As we debated and listened to varying perspectives, we began to realise that over the years we, The Warehouse, have positioned ourselves - not always, but definitely sometimes - in the “social justice” camp, as a reaction to those who have positioned themselves in the “evangelism camp”. This could have made it sound as if we don’t believe that salvation or preaching the good news to all people is necessary. And while we may know that that’s not the full theological picture, our assumptions that others understand it as such may have alienated some of the very leaders that we have hoped to work alongside over the years. As humans we haven’t always been the best listeners and when debates get heated we tend to revert back to our ‘camps’ and argue from that polarised place of conviction.
Jesus didn’t do that. He answered challenges with questions and stories that often started with “The Kingdom of God is like…”. Instead of choosing a position on the opposite end of the spectrum to make his point, he lived, embodied and told stories about the only reality he could faithfully speak of - the Kingdom of God. He ate, slept, walked and breathed Shalom - the whole good news for the whole world – even when he acknowledged that this would not bring the kind of peace for which the world was searching.
In this ongoing debate (that should never have been a debate in the first place) the invitation is to be the kinds of disciples that do not “meet fire with fire” and choose the polar opposite view to the stated argument to try to make the point for social justice. No, we are all called to be ones who respond with the way of shalom, with the kinds of answers and stories that begin: “The Kingdom of God is like…”. We want to be disciples who invite the whole church to understand the whole gospel that impacts the whole world: Shalom for souls, families, communities, cities, political systems and eco-systems.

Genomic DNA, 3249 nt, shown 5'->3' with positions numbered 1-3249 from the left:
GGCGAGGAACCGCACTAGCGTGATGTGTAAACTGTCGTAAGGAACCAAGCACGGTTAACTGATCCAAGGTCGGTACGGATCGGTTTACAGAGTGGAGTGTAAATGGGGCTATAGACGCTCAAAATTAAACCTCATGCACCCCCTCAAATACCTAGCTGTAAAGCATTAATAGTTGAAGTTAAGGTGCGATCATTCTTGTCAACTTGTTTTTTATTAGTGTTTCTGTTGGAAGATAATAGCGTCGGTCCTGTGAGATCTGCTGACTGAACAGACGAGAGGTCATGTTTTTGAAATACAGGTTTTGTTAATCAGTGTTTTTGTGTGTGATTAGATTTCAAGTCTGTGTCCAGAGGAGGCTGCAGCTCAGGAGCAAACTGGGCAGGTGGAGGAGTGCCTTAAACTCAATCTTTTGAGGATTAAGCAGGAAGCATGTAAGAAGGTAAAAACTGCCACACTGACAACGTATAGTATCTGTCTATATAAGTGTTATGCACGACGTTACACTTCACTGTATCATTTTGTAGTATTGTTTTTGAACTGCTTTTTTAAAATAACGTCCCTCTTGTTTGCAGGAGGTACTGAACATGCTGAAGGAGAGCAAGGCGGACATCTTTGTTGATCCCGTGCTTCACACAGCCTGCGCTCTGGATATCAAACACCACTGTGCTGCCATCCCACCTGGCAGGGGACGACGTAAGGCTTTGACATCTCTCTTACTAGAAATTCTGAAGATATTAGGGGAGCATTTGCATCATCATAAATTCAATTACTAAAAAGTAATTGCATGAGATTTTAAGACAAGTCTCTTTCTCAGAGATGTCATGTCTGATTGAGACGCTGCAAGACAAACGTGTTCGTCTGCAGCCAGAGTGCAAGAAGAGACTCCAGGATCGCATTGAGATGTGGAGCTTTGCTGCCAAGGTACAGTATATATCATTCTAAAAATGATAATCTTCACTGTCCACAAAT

We regret the words we have chosen that may have put us in a camp on the far side of Jesus’ Kingdom way, and are sorry if that has made anyone we interact with feel that we do not represent the whole saving work of Jesus’ life, death and resurrection. As a community of staff, we have committed to holding each other to language and actions that point to this full shalom and to challenge one another when we recognise the temptation to encamp ourselves in polar arguments.
To mark this moment, we set light to the piece of paper that depicted the two opposing camps of thought - the either/or mentality that has fuelled this debate over centuries, the ‘pendulum’ swing of the church in history. It was a significant moment. We invite you, our friends and partners in this co-labouring work with the King, to join us in this commitment, to challenge us when you see us erring and to explore together what the whole gospel for the whole world looks like in 2014.
By Caroline Powell
Our February news update—an excellent vision for the church in SA (or anywhere), some news, compelling blogs, food for thought ... enjoy!